"One Click" Mode
Alignment
MUSCLE
->
Curation
Gblocks
->
Phylogeny
PhyML
->
Tree Rendering
TreeDyn
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Process Info:
Number of taxa: 15
Average sequences length: 1264
   (between 1241 and 1353)

Assumed to be: protein

Computation:
Alignment: 2 seconds
Curation: 3 seconds
Phylogeny: 154 seconds
Tree Rendering: 2 seconds

Overall time: 161 seconds
User Inputs
Input
The analysis was performed on the Phylogeny.fr platform and comprised the following steps.
↓
 
Alignment
MUSCLE doc

Outputs:


Settings:
Run mode: full processing mode
Sequences were aligned with MUSCLE (v3.8.31) configured for highest accuracy (MUSCLE with default settings).
↓
 
Curation
Gblocks doc

Outputs:


Settings:
Min. seq. for flank pos.: 85%
Max. contig. nonconserved pos.: 8
Min. block length: 10
Gaps in final blocks: no
After alignment, ambiguous regions (i.e. containing gaps and/or poorly aligned) were removed with Gblocks (v0.91b) using the following parameters:
-minimum length of a block after gap cleaning: 10
-no gap positions were allowed in the final alignment
-all segments with contiguous nonconserved positions bigger than 8 were rejected
-minimum number of sequences for a flank position: 85%
↓
 
Phylogeny
PhyML doc + aLRT

Outputs:


Settings:
Model: WAG
Statistical test: alrt
Number of categories: 4
Gamma: estimated
Invariable sites: estimated
Remove gaps: enabled
The phylogenetic tree was reconstructed using the maximum likelihood method implemented in the PhyML program (v3.1/3.0 aLRT). The WAG substitution model was selected assuming an estimated proportion of invariant sites (of 0.000) and 4 gamma-distributed rate categories to account for rate heterogeneity across sites. The gamma shape parameter was estimated directly from the data (gamma=0.845). Reliability for internal branch was assessed using the aLRT test (SH-Like).
↓
 
Tree Rendering
TreeDyn doc

Outputs:


Settings:
Conformation: rectangular
Legend: displayed
Branch annotation: bootstrap
Font: Times 8 normal
Graphical representation and edition of the phylogenetic tree were performed with TreeDyn (v198.3).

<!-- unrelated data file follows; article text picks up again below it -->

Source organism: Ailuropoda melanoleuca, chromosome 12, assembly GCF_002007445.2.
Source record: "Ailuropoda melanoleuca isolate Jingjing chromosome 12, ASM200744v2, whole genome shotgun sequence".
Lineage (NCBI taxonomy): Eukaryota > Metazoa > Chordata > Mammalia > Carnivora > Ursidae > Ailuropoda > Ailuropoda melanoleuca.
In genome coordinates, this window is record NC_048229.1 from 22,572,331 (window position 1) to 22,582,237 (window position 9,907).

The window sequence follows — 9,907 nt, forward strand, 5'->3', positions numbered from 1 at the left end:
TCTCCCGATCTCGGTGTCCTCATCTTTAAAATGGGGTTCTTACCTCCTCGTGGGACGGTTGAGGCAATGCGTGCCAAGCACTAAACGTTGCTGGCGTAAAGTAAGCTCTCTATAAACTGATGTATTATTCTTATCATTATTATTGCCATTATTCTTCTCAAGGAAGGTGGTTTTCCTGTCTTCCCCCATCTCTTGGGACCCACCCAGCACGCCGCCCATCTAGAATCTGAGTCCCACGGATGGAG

Please cite:
  1. Dereeper A., Audic S., Claverie J.M., Blanc G. BLAST-EXPLORER helps you building datasets for phylogenetic analysis. BMC Evol Biol. 2010 Jan 12;10:8. (PubMed)
  2. Dereeper A.*, Guignon V.*, Blanc G., Audic S., Buffet S., Chevenet F., Dufayard J.F., Guindon S., Lefort V., Lescot M., Claverie J.M., Gascuel O. Phylogeny.fr: robust phylogenetic analysis for the non-specialist. Nucleic Acids Res. 2008 Jul 1;36(Web Server issue):W465-9. Epub 2008 Apr 19. (PubMed) *: joint first authors
  3. Edgar RC. MUSCLE: multiple sequence alignment with high accuracy and high throughput. Nucleic Acids Res. 2004, Mar 19;32(5):1792-7. (PubMed)
  4. Castresana J. Selection of conserved blocks from multiple alignments for their use in phylogenetic analysis. Mol Biol Evol. 2000, Apr;17(4):540-52. (PubMed)
  5. Guindon S., Gascuel O. A simple, fast, and accurate algorithm to estimate large phylogenies by maximum likelihood. Syst Biol. 2003, Oct;52(5):696-704. (PubMed)
  6. Anisimova M., Gascuel O. Approximate likelihood ratio test for branchs: A fast, accurate and powerful alternative. Syst Biol. 2006, Aug;55(4):539-52. (PubMed)
  7. Chevenet F., Brun C., Banuls AL., Jacq B., Chisten R. TreeDyn: towards dynamic graphics and annotations for analyses of trees. BMC Bioinformatics. 2006, Oct 10;7:439. (PubMed)

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